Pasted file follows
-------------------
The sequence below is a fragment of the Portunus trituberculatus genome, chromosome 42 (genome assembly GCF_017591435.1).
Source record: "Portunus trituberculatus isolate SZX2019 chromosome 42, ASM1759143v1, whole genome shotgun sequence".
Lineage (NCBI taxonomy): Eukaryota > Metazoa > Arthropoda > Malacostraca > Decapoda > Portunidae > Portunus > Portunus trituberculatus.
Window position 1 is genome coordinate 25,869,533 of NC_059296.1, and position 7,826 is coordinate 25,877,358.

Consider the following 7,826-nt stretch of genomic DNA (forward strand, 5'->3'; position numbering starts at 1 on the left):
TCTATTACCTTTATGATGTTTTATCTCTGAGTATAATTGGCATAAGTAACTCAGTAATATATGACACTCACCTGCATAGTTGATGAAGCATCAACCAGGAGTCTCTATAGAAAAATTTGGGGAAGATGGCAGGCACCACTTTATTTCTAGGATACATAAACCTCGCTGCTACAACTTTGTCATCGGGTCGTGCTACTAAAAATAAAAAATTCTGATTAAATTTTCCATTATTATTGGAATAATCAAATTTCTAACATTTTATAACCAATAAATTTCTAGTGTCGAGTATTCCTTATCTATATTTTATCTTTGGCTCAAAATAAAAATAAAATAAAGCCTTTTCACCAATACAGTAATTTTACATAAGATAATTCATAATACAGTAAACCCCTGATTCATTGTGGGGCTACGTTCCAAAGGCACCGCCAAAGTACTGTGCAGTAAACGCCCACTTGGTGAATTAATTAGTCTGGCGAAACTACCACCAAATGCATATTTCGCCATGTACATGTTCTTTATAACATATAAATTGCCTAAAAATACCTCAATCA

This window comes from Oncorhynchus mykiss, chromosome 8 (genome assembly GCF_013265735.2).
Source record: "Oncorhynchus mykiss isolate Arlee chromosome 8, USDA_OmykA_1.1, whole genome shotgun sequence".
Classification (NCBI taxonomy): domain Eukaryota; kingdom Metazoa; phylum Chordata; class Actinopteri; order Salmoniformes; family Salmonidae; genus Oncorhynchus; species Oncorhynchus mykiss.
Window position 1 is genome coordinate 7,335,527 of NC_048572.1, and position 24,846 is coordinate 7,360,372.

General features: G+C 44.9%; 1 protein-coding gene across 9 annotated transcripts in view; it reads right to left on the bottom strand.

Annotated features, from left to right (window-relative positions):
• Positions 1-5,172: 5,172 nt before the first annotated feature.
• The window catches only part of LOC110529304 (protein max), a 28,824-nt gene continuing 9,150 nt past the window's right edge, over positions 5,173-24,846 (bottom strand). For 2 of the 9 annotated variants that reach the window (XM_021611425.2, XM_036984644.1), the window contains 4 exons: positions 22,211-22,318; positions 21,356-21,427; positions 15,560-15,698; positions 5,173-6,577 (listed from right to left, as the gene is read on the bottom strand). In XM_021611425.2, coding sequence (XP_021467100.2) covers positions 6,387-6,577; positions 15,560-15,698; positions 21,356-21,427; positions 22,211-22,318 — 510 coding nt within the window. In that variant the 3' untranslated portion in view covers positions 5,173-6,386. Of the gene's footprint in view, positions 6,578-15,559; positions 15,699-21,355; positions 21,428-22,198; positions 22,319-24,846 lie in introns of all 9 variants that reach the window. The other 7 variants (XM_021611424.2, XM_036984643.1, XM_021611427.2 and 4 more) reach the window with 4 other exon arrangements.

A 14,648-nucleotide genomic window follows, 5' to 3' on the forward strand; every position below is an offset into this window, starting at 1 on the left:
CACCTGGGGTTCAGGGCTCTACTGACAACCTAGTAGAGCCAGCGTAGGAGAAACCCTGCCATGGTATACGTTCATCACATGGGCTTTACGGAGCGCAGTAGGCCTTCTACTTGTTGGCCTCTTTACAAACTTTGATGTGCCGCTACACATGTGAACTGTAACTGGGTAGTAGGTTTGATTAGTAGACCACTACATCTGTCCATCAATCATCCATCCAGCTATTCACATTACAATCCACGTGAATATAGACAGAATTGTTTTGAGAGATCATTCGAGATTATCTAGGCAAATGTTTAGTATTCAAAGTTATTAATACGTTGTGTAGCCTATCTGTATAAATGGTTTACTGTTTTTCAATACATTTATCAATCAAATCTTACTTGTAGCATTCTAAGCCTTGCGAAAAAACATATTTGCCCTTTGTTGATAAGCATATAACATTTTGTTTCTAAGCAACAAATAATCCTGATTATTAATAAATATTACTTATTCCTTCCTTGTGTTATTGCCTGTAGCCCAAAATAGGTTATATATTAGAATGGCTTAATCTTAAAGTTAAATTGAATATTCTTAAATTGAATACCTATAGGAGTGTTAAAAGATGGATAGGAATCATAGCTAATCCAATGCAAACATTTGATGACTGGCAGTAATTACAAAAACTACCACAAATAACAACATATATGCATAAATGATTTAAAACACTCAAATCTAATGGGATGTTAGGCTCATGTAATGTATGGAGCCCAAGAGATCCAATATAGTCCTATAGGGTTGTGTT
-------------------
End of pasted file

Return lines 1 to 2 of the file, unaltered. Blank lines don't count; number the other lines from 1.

The sequence below is a fragment of the Portunus trituberculatus genome, chromosome 42 (genome assembly GCF_017591435.1).
Source record: "Portunus trituberculatus isolate SZX2019 chromosome 42, ASM1759143v1, whole genome shotgun sequence".